How do I know whether my Headache is a Migraine?
Almost everyone has suffered a headache at some time in their lives. While headaches usually resolve themselves with some rest and sometimes, over-the-counter medication, there are some headaches that should be taken seriously.
A headache involves a feeling of pressure and pain anywhere in the head. They can be mild or intense and can happen on either or both sides of the head. Most commonly, people report headache in temples, forehead and back of the neck.
Headaches can last from a few minutes to as long as a week. Tension headaches are the commonest of all headaches, and this type of headache is usually caused due to stress, muscle pulls, or anxiety.
Apart from tension headaches, there are several other types of headaches.
Cluster headaches are extremely painful and start on one side of the head. They re-occur in cycles. So, patients experience pain-free periods followed by a severe cluster of pain.
Sinus headaches are the result of pressure caused by a sinus infection. Such headaches may be accompanied by a fever, coughing, and congestion.
Thunderclap headaches are extremely intense headaches that occur suddenly. Thunderclap headaches can indicate a stroke, aneurysm, subarachnoid hemorrhage, or other serious medical conditions. So, you should rush to your doctor immediately.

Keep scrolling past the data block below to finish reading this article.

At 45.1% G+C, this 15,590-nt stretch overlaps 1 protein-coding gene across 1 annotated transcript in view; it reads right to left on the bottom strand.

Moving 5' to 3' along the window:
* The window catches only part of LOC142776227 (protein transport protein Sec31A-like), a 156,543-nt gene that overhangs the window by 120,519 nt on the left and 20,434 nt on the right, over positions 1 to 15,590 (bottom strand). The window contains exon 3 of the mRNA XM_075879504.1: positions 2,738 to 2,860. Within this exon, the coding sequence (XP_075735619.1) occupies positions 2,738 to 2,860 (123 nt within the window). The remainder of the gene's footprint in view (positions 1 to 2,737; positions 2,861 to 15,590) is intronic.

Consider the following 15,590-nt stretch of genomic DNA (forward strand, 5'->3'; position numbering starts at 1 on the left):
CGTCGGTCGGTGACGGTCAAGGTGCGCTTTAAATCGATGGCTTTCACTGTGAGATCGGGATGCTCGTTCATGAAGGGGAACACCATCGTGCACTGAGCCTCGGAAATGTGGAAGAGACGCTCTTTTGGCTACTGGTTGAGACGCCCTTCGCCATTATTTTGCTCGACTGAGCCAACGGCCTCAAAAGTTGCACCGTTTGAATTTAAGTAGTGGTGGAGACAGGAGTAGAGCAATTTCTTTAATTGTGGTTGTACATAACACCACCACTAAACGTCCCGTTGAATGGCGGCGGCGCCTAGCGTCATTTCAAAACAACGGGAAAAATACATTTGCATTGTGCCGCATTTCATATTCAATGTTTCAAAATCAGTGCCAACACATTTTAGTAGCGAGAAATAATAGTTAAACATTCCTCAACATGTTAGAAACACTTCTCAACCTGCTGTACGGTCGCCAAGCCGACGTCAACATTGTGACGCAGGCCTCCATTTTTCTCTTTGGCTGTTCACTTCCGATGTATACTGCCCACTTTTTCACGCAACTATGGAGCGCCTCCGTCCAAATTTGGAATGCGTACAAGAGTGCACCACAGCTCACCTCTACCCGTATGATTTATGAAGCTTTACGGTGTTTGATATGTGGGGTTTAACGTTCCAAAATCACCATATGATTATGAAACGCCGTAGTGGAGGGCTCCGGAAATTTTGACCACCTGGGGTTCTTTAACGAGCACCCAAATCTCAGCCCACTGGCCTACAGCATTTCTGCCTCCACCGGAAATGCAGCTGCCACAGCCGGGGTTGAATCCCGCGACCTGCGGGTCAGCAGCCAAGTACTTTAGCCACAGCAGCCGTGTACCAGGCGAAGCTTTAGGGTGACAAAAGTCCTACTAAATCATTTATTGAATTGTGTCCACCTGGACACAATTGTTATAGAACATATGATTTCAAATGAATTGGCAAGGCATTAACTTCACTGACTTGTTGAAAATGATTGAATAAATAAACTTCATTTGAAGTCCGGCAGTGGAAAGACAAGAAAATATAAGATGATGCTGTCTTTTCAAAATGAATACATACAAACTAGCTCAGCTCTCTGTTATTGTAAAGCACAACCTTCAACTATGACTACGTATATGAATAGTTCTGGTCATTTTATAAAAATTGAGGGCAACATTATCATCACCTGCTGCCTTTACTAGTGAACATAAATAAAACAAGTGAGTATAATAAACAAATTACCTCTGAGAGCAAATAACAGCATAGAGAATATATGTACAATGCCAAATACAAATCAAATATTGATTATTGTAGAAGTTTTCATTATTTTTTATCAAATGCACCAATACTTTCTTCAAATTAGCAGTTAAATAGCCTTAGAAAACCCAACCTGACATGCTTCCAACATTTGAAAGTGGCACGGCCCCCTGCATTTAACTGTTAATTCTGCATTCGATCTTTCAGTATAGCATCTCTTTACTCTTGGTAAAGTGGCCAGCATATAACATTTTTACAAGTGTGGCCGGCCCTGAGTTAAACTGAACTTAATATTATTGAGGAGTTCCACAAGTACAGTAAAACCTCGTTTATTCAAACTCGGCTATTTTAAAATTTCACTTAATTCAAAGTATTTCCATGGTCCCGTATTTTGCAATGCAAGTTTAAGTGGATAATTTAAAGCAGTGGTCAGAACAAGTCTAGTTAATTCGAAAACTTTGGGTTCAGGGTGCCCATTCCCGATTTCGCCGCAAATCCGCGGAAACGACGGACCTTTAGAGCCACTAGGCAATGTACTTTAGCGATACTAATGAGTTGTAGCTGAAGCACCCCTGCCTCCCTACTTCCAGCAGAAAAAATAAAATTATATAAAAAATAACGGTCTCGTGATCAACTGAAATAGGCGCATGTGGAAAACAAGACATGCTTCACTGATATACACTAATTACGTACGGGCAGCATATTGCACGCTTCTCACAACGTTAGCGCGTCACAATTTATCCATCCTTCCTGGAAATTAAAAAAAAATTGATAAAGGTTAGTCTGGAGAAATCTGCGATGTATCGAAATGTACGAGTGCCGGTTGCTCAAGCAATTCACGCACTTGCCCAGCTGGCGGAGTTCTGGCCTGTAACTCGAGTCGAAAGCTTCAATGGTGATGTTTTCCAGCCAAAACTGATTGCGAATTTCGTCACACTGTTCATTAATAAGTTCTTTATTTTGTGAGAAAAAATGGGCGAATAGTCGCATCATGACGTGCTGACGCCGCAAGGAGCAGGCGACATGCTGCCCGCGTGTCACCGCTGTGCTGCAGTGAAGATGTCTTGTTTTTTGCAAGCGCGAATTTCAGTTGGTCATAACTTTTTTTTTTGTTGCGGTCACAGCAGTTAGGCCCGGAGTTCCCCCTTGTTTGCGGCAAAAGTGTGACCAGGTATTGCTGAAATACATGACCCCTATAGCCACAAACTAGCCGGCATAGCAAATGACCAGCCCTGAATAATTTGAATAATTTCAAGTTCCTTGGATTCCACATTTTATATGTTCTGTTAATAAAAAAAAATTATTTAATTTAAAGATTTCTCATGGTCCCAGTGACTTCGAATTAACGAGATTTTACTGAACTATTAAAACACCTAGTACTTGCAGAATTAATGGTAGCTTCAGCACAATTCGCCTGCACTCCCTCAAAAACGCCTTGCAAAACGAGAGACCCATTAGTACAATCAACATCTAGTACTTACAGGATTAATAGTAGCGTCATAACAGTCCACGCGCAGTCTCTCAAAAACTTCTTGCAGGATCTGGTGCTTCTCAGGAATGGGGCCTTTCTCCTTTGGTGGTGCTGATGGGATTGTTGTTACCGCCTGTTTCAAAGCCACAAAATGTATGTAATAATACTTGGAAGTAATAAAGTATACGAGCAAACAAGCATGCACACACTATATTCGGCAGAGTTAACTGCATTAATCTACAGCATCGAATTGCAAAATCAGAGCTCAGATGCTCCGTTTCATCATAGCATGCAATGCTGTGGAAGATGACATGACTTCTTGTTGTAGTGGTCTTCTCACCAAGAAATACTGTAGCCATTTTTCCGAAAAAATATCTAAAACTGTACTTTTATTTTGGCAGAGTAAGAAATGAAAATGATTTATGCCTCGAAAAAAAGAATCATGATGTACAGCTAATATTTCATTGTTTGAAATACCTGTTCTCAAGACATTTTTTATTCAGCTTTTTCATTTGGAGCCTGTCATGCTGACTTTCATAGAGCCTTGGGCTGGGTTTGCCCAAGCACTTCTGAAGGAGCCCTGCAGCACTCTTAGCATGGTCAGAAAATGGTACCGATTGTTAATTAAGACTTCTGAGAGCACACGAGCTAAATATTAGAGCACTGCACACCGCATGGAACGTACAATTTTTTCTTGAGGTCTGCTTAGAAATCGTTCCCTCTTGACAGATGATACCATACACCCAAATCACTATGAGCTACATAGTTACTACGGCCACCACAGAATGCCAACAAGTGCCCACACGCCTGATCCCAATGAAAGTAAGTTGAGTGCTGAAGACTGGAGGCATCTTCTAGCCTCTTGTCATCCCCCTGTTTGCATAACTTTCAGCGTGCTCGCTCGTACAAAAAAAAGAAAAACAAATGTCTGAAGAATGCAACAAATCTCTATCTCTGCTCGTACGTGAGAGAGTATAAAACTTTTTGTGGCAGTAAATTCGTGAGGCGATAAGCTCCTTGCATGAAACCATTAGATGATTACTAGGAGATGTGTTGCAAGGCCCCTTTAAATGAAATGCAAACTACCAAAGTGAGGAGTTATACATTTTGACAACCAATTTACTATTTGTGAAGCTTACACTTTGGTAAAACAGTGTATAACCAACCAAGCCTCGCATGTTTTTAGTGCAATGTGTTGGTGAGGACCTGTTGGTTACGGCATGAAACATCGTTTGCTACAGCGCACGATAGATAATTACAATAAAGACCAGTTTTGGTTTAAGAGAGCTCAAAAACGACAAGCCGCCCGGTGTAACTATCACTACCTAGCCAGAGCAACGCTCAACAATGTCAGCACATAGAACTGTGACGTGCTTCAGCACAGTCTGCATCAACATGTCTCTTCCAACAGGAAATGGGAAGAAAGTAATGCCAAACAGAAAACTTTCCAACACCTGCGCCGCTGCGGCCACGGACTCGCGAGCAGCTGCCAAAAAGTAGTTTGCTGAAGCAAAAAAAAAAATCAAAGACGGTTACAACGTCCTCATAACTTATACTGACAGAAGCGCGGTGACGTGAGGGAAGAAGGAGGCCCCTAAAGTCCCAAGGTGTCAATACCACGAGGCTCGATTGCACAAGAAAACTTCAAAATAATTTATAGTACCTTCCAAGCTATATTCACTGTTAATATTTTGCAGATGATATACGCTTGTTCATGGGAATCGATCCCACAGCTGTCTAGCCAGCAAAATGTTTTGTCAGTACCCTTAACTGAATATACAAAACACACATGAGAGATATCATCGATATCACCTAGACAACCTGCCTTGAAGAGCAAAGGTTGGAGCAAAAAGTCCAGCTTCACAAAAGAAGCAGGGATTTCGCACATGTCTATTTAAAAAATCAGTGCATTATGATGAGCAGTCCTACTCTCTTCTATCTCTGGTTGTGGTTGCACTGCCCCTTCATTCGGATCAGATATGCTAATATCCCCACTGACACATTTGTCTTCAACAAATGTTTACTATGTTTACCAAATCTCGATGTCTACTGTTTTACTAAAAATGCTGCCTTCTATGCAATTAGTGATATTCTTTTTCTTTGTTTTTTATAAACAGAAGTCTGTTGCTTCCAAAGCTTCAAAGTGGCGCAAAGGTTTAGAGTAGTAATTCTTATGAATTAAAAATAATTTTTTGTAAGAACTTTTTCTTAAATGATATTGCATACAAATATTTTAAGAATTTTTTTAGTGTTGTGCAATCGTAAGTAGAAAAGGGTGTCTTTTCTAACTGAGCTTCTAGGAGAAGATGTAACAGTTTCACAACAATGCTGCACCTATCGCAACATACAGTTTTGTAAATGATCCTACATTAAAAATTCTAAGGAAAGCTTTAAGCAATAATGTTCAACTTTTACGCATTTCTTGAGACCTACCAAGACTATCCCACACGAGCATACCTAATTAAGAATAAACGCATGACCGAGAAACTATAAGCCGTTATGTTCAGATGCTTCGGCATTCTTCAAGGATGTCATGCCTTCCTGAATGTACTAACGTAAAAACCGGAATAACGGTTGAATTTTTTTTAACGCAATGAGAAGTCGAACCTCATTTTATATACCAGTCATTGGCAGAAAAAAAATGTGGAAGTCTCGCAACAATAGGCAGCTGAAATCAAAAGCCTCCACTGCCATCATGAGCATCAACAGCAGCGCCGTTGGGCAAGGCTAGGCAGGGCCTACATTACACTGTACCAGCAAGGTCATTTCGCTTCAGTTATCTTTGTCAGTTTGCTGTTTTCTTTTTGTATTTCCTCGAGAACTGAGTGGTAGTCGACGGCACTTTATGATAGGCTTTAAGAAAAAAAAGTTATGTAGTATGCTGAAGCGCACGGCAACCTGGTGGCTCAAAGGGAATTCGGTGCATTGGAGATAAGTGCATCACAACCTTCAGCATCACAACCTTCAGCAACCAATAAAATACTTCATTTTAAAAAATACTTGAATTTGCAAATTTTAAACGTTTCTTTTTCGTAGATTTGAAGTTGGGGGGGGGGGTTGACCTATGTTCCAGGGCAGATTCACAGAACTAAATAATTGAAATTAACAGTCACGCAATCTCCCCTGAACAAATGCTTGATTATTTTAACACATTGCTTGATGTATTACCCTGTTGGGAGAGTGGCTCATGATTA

A migraine is a severe headache with additional symptoms, including –
- Pain behind the ear or eye
- Pain in the temples
- Sensitivity to lights and sounds
- Short-term vision loss
Migraines are more debilitating than tension headaches. Many patients reach ER seeking help. Migraines often affect one side of the head, but can affect both sides.
Migraine headaches can be with an aura, or without an aura. Aura refers to the feeling the person gets about 10 - 30 minutes before migraine occurs. These sensations include:
- Difficulty concentrating or thinking clearly
- Seeing flashing lights
- Tingling or numbing in the hands or face
- Feeling strange smells or tastes
Another sign of migraines is the “prodrome” phase, which may occur 1-2 days before the migraine. These signs include:
- Stiff neck
- Constant yawning
- Strange food cravings
Migraines can be triggered by –
- Hormonal fluctuations
- Contraceptive use
- Alcohol use
Fortunately, most tension headaches go away on their own. Rest, relaxation, and massage also help to reduce tension headaches.
You can prevent may types of headaches by –
- eliminating food triggers, such as excess alcohol and caffeine
- reducing stress
- taking prescription medications as prescribed by your doctor
- over-the-counter pain relievers
If you’re suffering from headaches that reoccur or don’t resolve, consult a restorative pain management doctor today.
If you are looking for internal medicine and restorative pain management doctors in San Diego, call Pacific Medical Care at (619) 333-8114. Pacific Medical Care provides a wide range of healthcare services, and first-rate care to treat the whole patient.
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